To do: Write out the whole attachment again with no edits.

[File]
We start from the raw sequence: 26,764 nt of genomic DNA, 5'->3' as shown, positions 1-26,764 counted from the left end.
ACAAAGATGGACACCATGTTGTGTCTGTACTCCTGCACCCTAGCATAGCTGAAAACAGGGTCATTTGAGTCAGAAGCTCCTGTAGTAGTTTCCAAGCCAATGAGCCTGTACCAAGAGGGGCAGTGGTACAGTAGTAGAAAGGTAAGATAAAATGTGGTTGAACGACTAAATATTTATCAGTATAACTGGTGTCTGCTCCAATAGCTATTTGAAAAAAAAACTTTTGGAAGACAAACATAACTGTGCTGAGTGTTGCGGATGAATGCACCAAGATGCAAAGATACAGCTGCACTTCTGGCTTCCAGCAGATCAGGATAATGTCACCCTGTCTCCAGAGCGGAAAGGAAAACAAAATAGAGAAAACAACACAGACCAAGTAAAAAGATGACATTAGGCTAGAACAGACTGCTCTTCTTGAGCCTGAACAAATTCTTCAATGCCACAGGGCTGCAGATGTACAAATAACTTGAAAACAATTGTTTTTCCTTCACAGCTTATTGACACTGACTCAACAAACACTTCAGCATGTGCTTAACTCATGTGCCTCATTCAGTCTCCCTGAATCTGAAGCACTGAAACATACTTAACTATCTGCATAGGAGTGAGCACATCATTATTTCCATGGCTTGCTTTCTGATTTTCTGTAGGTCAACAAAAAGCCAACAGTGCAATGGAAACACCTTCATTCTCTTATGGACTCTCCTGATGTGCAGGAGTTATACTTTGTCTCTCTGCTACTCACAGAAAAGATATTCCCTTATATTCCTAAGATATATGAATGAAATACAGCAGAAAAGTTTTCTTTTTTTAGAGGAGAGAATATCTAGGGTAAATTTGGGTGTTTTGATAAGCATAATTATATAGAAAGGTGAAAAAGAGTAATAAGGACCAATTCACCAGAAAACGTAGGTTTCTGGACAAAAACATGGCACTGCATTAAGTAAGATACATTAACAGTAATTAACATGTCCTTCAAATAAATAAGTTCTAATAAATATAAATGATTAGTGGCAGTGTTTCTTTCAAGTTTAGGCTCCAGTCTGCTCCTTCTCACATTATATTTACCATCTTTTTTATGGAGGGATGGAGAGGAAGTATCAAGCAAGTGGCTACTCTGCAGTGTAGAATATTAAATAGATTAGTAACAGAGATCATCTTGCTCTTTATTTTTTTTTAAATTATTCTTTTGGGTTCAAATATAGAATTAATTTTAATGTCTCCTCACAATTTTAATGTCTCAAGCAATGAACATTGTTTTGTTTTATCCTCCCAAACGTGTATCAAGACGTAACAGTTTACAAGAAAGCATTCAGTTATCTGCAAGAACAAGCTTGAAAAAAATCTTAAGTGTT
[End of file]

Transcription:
We start from the raw sequence: 26,764 nt of genomic DNA, 5'->3' as shown, positions 1-26,764 counted from the left end.
ACAAAGATGGACACCATGTTGTGTCTGTACTCCTGCACCCTAGCATAGCTGAAAACAGGGTCATTTGAGTCAGAAGCTCCTGTAGTAGTTTCCAAGCCAATGAGCCTGTACCAAGAGGGGCAGTGGTACAGTAGTAGAAAGGTAAGATAAAATGTGGTTGAACGACTAAATATTTATCAGTATAACTGGTGTCTGCTCCAATAGCTATTTGAAAAAAAAACTTTTGGAAGACAAACATAACTGTGCTGAGTGTTGCGGATGAATGCACCAAGATGCAAAGATACAGCTGCACTTCTGGCTTCCAGCAGATCAGGATAATGTCACCCTGTCTCCAGAGCGGAAAGGAAAACAAAATAGAGAAAACAACACAGACCAAGTAAAAAGATGACATTAGGCTAGAACAGACTGCTCTTCTTGAGCCTGAACAAATTCTTCAATGCCACAGGGCTGCAGATGTACAAATAACTTGAAAACAATTGTTTTTCCTTCACAGCTTATTGACACTGACTCAACAAACACTTCAGCATGTGCTTAACTCATGTGCCTCATTCAGTCTCCCTGAATCTGAAGCACTGAAACATACTTAACTATCTGCATAGGAGTGAGCACATCATTATTTCCATGGCTTGCTTTCTGATTTTCTGTAGGTCAACAAAAAGCCAACAGTGCAATGGAAACACCTTCATTCTCTTATGGACTCTCCTGATGTGCAGGAGTTATACTTTGTCTCTCTGCTACTCACAGAAAAGATATTCCCTTATATTCCTAAGATATATGAATGAAATACAGCAGAAAAGTTTTCTTTTTTTAGAGGAGAGAATATCTAGGGTAAATTTGGGTGTTTTGATAAGCATAATTATATAGAAAGGTGAAAAAGAGTAATAAGGACCAATTCACCAGAAAACGTAGGTTTCTGGACAAAAACATGGCACTGCATTAAGTAAGATACATTAACAGTAATTAACATGTCCTTCAAATAAATAAGTTCTAATAAATATAAATGATTAGTGGCAGTGTTTCTTTCAAGTTTAGGCTCCAGTCTGCTCCTTCTCACATTATATTTACCATCTTTTTTATGGAGGGATGGAGAGGAAGTATCAAGCAAGTGGCTACTCTGCAGTGTAGAATATTAAATAGATTAGTAACAGAGATCATCTTGCTCTTTATTTTTTTTTAAATTATTCTTTTGGGTTCAAATATAGAATTAATTTTAATGTCTCCTCACAATTTTAATGTCTCAAGCAATGAACATTGTTTTGTTTTATCCTCCCAAACGTGTATCAAGACGTAACAGTTTACAAGAAAGCATTCAGTTATCTGCAAGAACAAGCTTGAAAAAAATCTTAAGTGTT